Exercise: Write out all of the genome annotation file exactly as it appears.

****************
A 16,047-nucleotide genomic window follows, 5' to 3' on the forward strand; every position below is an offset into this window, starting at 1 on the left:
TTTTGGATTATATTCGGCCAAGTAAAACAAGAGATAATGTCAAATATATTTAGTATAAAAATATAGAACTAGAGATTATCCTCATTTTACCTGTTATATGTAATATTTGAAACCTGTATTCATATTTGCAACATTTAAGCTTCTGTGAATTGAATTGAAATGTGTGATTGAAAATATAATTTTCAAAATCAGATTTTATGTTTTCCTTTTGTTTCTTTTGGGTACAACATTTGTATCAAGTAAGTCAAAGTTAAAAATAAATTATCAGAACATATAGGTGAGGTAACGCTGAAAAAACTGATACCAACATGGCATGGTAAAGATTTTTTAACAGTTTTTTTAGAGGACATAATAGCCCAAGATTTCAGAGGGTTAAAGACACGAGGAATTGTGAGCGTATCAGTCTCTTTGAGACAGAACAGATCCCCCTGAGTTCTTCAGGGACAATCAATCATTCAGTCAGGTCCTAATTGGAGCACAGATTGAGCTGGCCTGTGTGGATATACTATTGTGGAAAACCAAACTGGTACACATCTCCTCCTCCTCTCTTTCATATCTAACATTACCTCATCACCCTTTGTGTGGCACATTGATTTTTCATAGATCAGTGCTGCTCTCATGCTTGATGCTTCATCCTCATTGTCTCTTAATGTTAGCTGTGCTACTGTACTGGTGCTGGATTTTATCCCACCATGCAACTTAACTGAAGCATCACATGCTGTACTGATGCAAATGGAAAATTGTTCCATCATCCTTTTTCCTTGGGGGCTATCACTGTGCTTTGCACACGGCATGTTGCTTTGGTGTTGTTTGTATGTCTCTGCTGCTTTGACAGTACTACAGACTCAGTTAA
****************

A 16,047-nucleotide genomic window follows, 5' to 3' on the forward strand; every position below is an offset into this window, starting at 1 on the left:
TTTTGGATTATATTCGGCCAAGTAAAACAAGAGATAATGTCAAATATATTTAGTATAAAAATATAGAACTAGAGATTATCCTCATTTTACCTGTTATATGTAATATTTGAAACCTGTATTCATATTTGCAACATTTAAGCTTCTGTGAATTGAATTGAAATGTGTGATTGAAAATATAATTTTCAAAATCAGATTTTATGTTTTCCTTTTGTTTCTTTTGGGTACAACATTTGTATCAAGTAAGTCAAAGTTAAAAATAAATTATCAGAACATATAGGTGAGGTAACGCTGAAAAAACTGATACCAACATGGCATGGTAAAGATTTTTTAACAGTTTTTTTAGAGGACATAATAGCCCAAGATTTCAGAGGGTTAAAGACACGAGGAATTGTGAGCGTATCAGTCTCTTTGAGACAGAACAGATCCCCCTGAGTTCTTCAGGGACAATCAATCATTCAGTCAGGTCCTAATTGGAGCACAGATTGAGCTGGCCTGTGTGGATATACTATTGTGGAAAACCAAACTGGTACACATCTCCTCCTCCTCTCTTTCATATCTAACATTACCTCATCACCCTTTGTGTGGCACATTGATTTTTCATAGATCAGTGCTGCTCTCATGCTTGATGCTTCATCCTCATTGTCTCTTAATGTTAGCTGTGCTACTGTACTGGTGCTGGATTTTATCCCACCATGCAACTTAACTGAAGCATCACATGCTGTACTGATGCAAATGGAAAATTGTTCCATCATCCTTTTTCCTTGGGGGCTATCACTGTGCTTTGCACACGGCATGTTGCTTTGGTGTTGTTTGTATGTCTCTGCTGCTTTGACAGTACTACAGACTCAGTTAA